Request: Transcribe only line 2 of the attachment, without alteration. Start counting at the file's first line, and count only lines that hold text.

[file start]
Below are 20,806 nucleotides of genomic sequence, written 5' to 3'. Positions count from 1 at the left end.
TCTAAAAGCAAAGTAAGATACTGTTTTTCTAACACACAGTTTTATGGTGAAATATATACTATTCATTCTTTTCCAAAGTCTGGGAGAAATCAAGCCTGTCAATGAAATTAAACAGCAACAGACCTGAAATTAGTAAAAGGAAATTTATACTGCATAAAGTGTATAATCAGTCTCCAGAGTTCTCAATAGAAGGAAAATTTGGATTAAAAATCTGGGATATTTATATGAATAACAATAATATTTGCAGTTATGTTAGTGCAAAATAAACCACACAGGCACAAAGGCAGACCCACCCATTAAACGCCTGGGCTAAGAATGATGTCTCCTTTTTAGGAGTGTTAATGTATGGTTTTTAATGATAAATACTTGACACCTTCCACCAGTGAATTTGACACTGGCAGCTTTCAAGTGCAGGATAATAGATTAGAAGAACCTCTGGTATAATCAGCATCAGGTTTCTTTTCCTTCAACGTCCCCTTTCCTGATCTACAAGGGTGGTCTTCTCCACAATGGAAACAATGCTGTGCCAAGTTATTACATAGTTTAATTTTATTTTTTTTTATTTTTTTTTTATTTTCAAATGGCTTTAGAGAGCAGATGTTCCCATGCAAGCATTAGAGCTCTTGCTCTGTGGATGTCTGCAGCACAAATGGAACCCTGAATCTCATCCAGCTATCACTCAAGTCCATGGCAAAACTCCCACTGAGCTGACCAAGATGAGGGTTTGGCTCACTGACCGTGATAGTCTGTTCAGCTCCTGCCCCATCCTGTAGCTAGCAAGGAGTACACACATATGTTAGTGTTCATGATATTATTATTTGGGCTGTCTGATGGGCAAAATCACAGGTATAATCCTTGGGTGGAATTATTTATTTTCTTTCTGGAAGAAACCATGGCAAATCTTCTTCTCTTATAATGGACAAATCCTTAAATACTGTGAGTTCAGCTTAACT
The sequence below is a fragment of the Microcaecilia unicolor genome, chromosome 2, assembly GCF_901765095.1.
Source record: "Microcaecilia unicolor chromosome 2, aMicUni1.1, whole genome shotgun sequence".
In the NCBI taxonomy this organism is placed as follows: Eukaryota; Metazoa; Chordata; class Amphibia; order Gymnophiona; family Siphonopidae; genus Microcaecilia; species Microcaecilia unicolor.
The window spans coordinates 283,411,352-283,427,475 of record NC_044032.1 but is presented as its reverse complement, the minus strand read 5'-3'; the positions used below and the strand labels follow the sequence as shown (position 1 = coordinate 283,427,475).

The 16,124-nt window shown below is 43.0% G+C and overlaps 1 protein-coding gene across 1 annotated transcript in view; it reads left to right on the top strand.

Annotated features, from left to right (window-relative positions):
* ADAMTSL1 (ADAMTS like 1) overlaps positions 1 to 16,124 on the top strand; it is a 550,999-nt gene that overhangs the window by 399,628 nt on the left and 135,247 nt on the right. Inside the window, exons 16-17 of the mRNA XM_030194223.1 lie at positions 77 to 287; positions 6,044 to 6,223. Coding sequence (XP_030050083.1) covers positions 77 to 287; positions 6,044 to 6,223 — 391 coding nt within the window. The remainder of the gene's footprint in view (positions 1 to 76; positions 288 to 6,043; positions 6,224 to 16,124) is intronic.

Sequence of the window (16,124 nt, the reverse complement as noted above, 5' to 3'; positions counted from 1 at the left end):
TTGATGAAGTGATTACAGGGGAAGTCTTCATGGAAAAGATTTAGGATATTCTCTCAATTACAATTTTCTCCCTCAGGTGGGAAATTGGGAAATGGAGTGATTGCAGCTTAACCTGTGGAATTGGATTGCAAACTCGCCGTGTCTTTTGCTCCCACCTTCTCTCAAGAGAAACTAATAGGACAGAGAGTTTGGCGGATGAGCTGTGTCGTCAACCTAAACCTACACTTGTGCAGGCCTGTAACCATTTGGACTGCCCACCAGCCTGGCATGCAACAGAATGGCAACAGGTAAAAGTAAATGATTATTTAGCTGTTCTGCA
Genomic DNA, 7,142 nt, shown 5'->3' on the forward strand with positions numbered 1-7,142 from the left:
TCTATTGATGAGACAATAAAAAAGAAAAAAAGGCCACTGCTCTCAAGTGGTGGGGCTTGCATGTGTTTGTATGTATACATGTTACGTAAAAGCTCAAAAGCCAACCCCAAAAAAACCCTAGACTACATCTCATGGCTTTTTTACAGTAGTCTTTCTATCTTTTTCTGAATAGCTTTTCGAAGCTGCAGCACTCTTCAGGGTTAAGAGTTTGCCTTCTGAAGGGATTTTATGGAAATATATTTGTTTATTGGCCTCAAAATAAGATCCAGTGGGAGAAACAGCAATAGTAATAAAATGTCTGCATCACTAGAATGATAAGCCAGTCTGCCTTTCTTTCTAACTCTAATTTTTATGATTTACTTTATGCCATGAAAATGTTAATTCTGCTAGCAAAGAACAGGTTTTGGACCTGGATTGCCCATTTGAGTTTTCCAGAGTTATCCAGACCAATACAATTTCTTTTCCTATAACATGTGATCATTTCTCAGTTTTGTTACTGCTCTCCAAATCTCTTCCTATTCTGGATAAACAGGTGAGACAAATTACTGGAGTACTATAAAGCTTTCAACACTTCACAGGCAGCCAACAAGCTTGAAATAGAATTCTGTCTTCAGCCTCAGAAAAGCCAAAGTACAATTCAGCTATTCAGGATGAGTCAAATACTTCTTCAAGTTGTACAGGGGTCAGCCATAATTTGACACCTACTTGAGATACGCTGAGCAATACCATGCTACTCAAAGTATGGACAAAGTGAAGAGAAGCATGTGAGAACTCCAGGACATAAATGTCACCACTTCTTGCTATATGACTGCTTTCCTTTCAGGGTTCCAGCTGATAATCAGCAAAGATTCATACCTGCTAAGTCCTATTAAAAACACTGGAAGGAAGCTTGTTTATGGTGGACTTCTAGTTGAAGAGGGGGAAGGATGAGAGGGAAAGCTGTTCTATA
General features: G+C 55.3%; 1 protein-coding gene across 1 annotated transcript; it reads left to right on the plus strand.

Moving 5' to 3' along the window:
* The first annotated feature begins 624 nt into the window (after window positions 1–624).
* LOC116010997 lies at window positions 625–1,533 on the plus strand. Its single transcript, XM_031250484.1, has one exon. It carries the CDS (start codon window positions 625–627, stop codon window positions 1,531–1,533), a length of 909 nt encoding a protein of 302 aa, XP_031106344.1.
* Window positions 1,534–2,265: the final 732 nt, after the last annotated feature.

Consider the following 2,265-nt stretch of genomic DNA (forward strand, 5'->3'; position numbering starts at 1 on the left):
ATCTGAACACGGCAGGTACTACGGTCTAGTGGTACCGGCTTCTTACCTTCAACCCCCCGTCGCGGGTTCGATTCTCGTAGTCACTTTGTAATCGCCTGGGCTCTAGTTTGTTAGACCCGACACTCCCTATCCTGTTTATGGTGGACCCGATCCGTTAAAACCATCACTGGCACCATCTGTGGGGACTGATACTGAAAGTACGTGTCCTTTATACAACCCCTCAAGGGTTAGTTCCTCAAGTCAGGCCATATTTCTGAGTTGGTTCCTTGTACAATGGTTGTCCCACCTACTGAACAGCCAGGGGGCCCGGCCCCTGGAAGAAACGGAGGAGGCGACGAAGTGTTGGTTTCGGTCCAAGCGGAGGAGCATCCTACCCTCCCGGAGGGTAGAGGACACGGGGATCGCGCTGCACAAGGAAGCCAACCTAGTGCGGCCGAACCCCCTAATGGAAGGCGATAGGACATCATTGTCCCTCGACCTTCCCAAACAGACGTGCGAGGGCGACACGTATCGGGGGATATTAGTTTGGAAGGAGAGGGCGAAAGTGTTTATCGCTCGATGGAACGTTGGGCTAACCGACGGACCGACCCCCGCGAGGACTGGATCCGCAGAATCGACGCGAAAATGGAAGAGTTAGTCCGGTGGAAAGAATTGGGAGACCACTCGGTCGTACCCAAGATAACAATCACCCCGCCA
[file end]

TCTAAAAGCAAAGTAAGATACTGTTTTTCTAACACACAGTTTTATGGTGAAATATATACTATTCATTCTTTTCCAAAGTCTGGGAGAAATCAAGCCTGTCAATGAAATTAAACAGCAACAGACCTGAAATTAGTAAAAGGAAATTTATACTGCATAAAGTGTATAATCAGTCTCCAGAGTTCTCAATAGAAGGAAAATTTGGATTAAAAATCTGGGATATTTATATGAATAACAATAATATTTGCAGTTATGTTAGTGCAAAATAAACCACACAGGCACAAAGGCAGACCCACCCATTAAACGCCTGGGCTAAGAATGATGTCTCCTTTTTAGGAGTGTTAATGTATGGTTTTTAATGATAAATACTTGACACCTTCCACCAGTGAATTTGACACTGGCAGCTTTCAAGTGCAGGATAATAGATTAGAAGAACCTCTGGTATAATCAGCATCAGGTTTCTTTTCCTTCAACGTCCCCTTTCCTGATCTACAAGGGTGGTCTTCTCCACAATGGAAACAATGCTGTGCCAAGTTATTACATAGTTTAATTTTATTTTTTTTTATTTTTTTTTTATTTTCAAATGGCTTTAGAGAGCAGATGTTCCCATGCAAGCATTAGAGCTCTTGCTCTGTGGATGTCTGCAGCACAAATGGAACCCTGAATCTCATCCAGCTATCACTCAAGTCCATGGCAAAACTCCCACTGAGCTGACCAAGATGAGGGTTTGGCTCACTGACCGTGATAGTCTGTTCAGCTCCTGCCCCATCCTGTAGCTAGCAAGGAGTACACACATATGTTAGTGTTCATGATATTATTATTTGGGCTGTCTGATGGGCAAAATCACAGGTATAATCCTTGGGTGGAATTATTTATTTTCTTTCTGGAAGAAACCATGGCAAATCTTCTTCTCTTATAATGGACAAATCCTTAAATACTGTGAGTTCAGCTTAACT